Inspired by other bloggers on Planet Haskell, I thought I’d just sit down and write a retrospection post, reviewing the past year – primarily from angles such as mathematics, computers and my generic life situation.
It divides neatly into two different sections: the months as a commercial programmer and the months as PhD student and academic careerist.
The year began still working for Teleca Systems, and with security consulting for Stockholm-based firms and frequent trips back home.
Then as the year went on and my PhD applications grew more and more, I started getting results. I got invited to Bonn for an interview with the Homology and Homotopy graduate school program – which was in the end turned down because I was more of a homological algebraist than a topologist. And the week after that, I was invited to Jena for an interview for a position doing PhD work on computational homological algebra. The interview went well, the potential advisor was nice (and a once-roleplaying gamer to sweeten the deal more) and I got the position just a few days later.
While in Switzerland.
On a weeklong luxurious conference in operad theory at a skiing resort in the western part of the swiss alps. Lots of skiing, fantastic food, lots of REALLY COOL people (I’m looking at you, pozorvlak, among others) and lots of fascinating mathematics.
As I returned there, it was time to wrap up my position with Teleca, disengage from all my duties, document everything I had done, train everyone else in my stuff, and get out of there. Preferably before the summer term started. Oh, and get through the bureaucracy involved in getting hired at a German university. It’s a fascinating experience, I can tell you. Especially when you get asked whether you were involved with the Stasi during communist east Germany.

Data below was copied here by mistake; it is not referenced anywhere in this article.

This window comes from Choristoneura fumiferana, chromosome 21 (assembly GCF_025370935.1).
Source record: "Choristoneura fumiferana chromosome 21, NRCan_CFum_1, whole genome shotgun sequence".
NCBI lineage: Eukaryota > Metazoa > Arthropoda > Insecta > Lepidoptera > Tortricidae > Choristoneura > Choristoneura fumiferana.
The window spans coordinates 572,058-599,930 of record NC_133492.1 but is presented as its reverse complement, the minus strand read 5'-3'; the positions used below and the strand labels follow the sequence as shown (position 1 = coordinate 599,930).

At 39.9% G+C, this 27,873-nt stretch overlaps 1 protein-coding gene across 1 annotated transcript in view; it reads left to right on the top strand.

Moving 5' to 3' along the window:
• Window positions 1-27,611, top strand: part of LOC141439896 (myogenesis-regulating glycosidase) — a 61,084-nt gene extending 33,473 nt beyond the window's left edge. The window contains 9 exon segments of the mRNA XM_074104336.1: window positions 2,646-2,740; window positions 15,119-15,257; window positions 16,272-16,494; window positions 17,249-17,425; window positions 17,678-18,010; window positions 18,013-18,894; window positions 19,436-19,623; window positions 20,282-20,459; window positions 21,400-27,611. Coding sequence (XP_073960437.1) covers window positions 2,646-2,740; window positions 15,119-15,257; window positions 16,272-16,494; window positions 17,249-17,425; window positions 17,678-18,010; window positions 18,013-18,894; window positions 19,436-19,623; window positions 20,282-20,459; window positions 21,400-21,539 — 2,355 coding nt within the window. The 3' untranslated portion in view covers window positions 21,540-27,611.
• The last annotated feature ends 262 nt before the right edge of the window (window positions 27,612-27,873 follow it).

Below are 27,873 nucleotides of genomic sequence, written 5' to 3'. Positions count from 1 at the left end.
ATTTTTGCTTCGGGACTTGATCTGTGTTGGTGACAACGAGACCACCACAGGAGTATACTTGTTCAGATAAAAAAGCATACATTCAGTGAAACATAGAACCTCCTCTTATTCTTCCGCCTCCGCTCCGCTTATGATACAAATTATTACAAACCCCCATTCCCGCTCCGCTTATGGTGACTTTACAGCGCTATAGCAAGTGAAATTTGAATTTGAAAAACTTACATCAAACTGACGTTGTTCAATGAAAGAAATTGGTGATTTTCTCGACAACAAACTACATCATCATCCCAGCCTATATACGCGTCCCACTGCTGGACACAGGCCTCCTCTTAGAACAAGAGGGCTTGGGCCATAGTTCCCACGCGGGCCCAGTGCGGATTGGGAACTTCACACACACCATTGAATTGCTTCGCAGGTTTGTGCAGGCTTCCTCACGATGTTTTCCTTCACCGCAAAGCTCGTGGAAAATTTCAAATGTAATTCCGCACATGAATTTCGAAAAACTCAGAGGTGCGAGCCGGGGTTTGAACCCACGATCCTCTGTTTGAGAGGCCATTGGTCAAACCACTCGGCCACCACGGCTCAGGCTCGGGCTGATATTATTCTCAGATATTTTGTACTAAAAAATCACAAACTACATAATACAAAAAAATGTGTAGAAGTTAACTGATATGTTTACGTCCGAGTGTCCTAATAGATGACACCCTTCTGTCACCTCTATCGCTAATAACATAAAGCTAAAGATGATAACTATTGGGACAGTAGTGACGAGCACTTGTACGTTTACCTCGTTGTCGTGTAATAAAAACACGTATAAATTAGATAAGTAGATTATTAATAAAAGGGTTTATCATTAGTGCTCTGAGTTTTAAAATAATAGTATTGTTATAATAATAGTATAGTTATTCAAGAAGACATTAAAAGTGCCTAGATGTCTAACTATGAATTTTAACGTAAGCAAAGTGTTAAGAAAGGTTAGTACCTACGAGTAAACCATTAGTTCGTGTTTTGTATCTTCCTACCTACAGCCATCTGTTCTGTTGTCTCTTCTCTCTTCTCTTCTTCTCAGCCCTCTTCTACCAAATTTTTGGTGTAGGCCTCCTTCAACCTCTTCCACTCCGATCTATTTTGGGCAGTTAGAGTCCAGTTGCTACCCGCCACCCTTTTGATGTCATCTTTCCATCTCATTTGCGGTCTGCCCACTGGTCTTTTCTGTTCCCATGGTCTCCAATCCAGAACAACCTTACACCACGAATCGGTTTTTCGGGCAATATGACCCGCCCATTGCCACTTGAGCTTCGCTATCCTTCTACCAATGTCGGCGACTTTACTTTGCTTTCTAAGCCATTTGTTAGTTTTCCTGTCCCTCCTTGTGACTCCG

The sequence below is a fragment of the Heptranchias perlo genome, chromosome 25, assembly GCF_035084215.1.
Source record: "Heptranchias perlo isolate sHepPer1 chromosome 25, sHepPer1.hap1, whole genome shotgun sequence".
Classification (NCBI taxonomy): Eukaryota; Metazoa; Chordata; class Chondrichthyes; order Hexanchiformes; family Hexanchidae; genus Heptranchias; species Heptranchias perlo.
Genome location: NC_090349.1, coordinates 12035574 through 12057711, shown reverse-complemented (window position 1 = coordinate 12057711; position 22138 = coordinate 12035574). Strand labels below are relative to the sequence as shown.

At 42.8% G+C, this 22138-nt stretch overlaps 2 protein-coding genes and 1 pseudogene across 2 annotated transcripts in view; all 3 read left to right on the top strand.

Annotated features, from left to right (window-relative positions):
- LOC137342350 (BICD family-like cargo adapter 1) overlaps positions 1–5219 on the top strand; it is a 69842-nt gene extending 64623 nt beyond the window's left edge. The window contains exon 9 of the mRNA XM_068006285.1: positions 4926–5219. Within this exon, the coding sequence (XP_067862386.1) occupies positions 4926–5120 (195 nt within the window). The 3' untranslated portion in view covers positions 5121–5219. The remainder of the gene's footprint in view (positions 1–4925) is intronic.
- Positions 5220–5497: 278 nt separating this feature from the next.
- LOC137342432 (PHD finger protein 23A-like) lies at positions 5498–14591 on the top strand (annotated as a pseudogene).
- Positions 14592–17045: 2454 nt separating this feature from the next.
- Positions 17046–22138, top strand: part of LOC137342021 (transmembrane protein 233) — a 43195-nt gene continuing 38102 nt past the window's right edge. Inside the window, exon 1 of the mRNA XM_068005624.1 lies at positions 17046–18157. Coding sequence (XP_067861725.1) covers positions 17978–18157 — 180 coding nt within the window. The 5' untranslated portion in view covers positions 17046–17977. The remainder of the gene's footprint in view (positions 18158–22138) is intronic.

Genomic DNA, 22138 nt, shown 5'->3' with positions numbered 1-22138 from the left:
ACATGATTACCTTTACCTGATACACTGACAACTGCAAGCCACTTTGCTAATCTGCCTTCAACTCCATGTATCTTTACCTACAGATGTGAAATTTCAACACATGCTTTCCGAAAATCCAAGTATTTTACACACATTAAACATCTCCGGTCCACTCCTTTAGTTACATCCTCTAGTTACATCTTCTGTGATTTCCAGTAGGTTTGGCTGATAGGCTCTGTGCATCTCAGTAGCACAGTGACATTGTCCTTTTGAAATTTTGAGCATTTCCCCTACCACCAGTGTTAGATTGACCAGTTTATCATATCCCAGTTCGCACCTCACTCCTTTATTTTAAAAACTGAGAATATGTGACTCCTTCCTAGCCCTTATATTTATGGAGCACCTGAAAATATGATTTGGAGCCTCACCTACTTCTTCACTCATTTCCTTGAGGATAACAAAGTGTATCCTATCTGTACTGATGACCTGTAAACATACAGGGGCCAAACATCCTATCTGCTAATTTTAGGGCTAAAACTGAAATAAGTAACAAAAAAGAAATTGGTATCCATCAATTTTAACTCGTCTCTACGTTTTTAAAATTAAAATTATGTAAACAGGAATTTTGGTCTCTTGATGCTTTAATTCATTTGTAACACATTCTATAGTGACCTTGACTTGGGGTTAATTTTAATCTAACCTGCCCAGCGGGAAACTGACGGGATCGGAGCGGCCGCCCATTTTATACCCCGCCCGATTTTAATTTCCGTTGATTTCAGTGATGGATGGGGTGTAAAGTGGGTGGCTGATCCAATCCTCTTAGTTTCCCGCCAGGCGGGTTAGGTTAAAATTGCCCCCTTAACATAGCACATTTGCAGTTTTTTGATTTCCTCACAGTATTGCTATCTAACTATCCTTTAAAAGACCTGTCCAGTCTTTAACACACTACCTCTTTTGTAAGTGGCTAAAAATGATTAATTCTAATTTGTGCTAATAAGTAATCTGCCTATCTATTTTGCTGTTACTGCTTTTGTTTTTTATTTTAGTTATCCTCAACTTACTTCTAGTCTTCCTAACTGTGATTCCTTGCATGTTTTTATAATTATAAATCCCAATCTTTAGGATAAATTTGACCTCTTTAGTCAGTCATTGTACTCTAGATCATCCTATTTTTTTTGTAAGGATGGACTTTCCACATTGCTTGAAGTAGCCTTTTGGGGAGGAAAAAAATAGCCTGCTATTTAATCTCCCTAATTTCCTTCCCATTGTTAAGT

Freshly hired, I had a week to get my affairs in order, and then got thrown on my first bunch of students. Teaching and reading up on cooooool mathematics for several months, leaving a little bit for visits to Sweden, and then hitting the vacation hard with a long relaxing visit to Sweden, and a marriage proposal.
The summer also saw the Pirate Bay raid, my heightened interest in the politics of privacy, and membership in the Pirate Party, the election, and following the election results explicitly with attention to the Pirate Party results.
After the vacation came conference summer, stretching August through September, with between 2 and 4 conferences depending on how you count them, and a little bit of research. At the end of this, a new term started and with that a new direction for my PhD research. This was, at the same time, the period when I got enamoured with Haskell, read up on it, grew more and more interested, fascinated, captivated.
During the time in Jena, I got involved in a roleplaying troupe, in a mathematical magazine (with two articles published by now!), in a group organizing math camps (participating in one camp), and getting hold, slowly, of a decently sized social circle.
And then the end of the year hit before I knew what happened. It ends tomorrow – and I have things hanging in idle loops swarming my head like angry bees and waiting to be channeled through my consciousness out on paper and code, and get me running with my research.
That’s my year in review. How was your?